Pygmalion

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ACT I

Covent Garden at 11.15 p.m. Torrents of heavy summer rain. Cab whistles blowing frantically in all directions. Pedestrians running for shelter into the market and under the portico of St. Paul’s Church, where there are already several people, among them a lady and her daughter in evening dress. They are all peering out gloomily at the rain, except one man with his back turned to the rest, who seems wholly preoccupied with a notebook in which he is writing busily.

The church clock strikes the first quarter.

THE DAUGHTER [in the space between the central pillars, close to the one on her left] I’m getting chilled to the bone. What can Freddy be doing all this time? He’s been gone twenty minutes.

THE MOTHER [on her daughter's right] Not so long. But he ought to have got us a cab by this.

A BYSTANDER [on the lady's right] He won’t get no cab not until half-past eleven, missus, when they come back after dropping their theatre fares.

THE MOTHER. But we must have a cab. We can’t stand here until half-past eleven. It’s too bad.

THE BYSTANDER. Well, it ain’t my fault, missus.

THE DAUGHTER. If Freddy had a bit of gumption, he would have got one at the theatre door.

THE MOTHER. What could he have done, poor boy?

THE DAUGHTER. Other people got cabs. Why couldn’t he?

Freddy rushes in out of the rain from the Southampton Street side, and comes between them closing a dripping umbrella. He is a young man of twenty, in evening dress, very wet around the ankles.

THE DAUGHTER. Well, haven’t you got a cab?

FREDDY. There’s not one to be had for love or money.

THE MOTHER. Oh, Freddy, there must be one. You can’t have tried.

THE DAUGHTER. It’s too tiresome. Do you expect us to go and get one ourselves?

FREDDY. I tell you they’re all engaged. The rain was so sudden: nobody was prepared; and everybody had to take a cab. I’ve been to Charing Cross one way and nearly to Ludgate Circus the other; and they were all engaged.

THE MOTHER. Did you try Trafalgar Square?

FREDDY. There wasn’t one at Trafalgar Square.

THE DAUGHTER. Did you try?

FREDDY. I tried as far as Charing Cross Station. Did you expect me to walk to Hammersmith?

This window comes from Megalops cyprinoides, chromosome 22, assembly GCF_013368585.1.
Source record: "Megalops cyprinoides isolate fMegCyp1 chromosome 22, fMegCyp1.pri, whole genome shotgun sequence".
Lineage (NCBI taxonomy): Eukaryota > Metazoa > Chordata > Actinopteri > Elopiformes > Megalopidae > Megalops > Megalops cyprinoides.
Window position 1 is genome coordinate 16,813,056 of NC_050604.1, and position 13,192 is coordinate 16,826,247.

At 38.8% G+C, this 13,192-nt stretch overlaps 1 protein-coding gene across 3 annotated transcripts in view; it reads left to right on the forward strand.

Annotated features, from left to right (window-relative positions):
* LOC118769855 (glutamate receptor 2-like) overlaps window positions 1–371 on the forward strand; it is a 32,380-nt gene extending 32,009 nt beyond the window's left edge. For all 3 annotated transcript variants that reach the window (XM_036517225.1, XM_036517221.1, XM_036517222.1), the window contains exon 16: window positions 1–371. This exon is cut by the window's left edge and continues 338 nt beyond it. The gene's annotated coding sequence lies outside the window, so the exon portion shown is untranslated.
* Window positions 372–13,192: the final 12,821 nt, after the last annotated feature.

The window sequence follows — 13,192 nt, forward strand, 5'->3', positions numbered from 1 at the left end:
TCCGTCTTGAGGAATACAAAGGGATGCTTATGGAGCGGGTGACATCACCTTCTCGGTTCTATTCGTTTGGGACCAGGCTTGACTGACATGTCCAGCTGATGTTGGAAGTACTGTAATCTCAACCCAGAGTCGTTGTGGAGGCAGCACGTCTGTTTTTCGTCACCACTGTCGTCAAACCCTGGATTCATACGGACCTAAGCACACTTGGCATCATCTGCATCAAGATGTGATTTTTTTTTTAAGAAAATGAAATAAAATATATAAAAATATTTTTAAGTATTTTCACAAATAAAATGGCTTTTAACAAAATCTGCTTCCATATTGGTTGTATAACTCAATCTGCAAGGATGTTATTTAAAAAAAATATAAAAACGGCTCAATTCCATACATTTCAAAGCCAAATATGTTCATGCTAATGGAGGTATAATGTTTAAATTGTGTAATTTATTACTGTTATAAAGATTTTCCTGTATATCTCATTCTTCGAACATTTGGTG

THE DAUGHTER. You haven’t tried at all.

THE MOTHER. You really are very helpless, Freddy. Go again; and don’t come back until you have found a cab.

FREDDY. I shall simply get soaked for nothing.

THE DAUGHTER. And what about us? Are we to stay here all night in this draught, with next to nothing on. You selfish pig—

FREDDY. Oh, very well: I’ll go, I’ll go. [He opens his umbrella and dashes off Strandwards, but comes into collision with a flower girl, who is hurrying in for shelter, knocking her basket out of her hands. A blinding flash of lightning, followed instantly by a rattling peal of thunder, orchestrates the incident]

THE FLOWER GIRL. Nah then, Freddy: look wh’ y’ gowin, deah.

FREDDY. Sorry [he rushes off].

THE FLOWER GIRL [picking up her scattered flowers and replacing them in the basket] There’s menners f’ yer! Te-oo banches o voylets trod into the mad. [She sits down on the plinth of the column, sorting her flowers, on the lady's right. She is not at all an attractive person. She is perhaps eighteen, perhaps twenty, hardly older. She wears a little sailor hat of black straw that has long been exposed to the dust and soot of London and has seldom if ever been brushed. Her hair needs washing rather badly: its mousy color can hardly be natural. She wears a shoddy black coat that reaches nearly to her knees and is shaped to her waist. She has a brown skirt with a coarse apron. Her boots are much the worse for wear. She is no doubt as clean as she can afford to be; but compared to the ladies she is very dirty. Her features are no worse than theirs; but their condition leaves something to be desired; and she needs the services of a dentist].

THE MOTHER. How do you know that my son’s name is Freddy, pray?

THE FLOWER GIRL. Ow, eez ye-ooa san, is e? Wal, fewd dan y’ de-ooty bawmz a mather should, eed now bettern to spawl a pore gel’s flahrzn than ran awy atbaht pyin. Will ye-oo py me f’them? [Here, with apologies, this desperate attempt to represent her dialect without a phonetic alphabet must be abandoned as unintelligible outside London.]

THE DAUGHTER. Do nothing of the sort, mother. The idea!

THE MOTHER. Please allow me, Clara. Have you any pennies?

THE DAUGHTER. No. I’ve nothing smaller than sixpence.

THE FLOWER GIRL [hopefully] I can give you change for a tanner, kind lady.

THE MOTHER [to Clara] Give it to me. [Clara parts reluctantly]. Now [to the girl] This is for your flowers.

THE FLOWER GIRL. Thank you kindly, lady.

THE DAUGHTER. Make her give you the change. These things are only a penny a bunch.

THE MOTHER. Do hold your tongue, Clara. [To the girl]. You can keep the change.

THE FLOWER GIRL. Oh, thank you, lady.

THE MOTHER. Now tell me how you know that young gentleman’s name.

THE FLOWER GIRL. I didn’t.

THE MOTHER. I heard you call him by it. Don’t try to deceive me.

THE FLOWER GIRL [protesting] Who’s trying to deceive you? I called him Freddy or Charlie same as you might yourself if you was talking to a stranger and wished to be pleasant. [She sits down beside her basket].

THE DAUGHTER. Sixpence thrown away! Really, mamma, you might have spared Freddy that. [She retreats in disgust behind the pillar].

An elderly gentleman of the amiable military type rushes into shelter, and closes a dripping umbrella. He is in the same plight as Freddy, very wet about the ankles. He is in evening dress, with a light overcoat. He takes the place left vacant by the daughter’s retirement.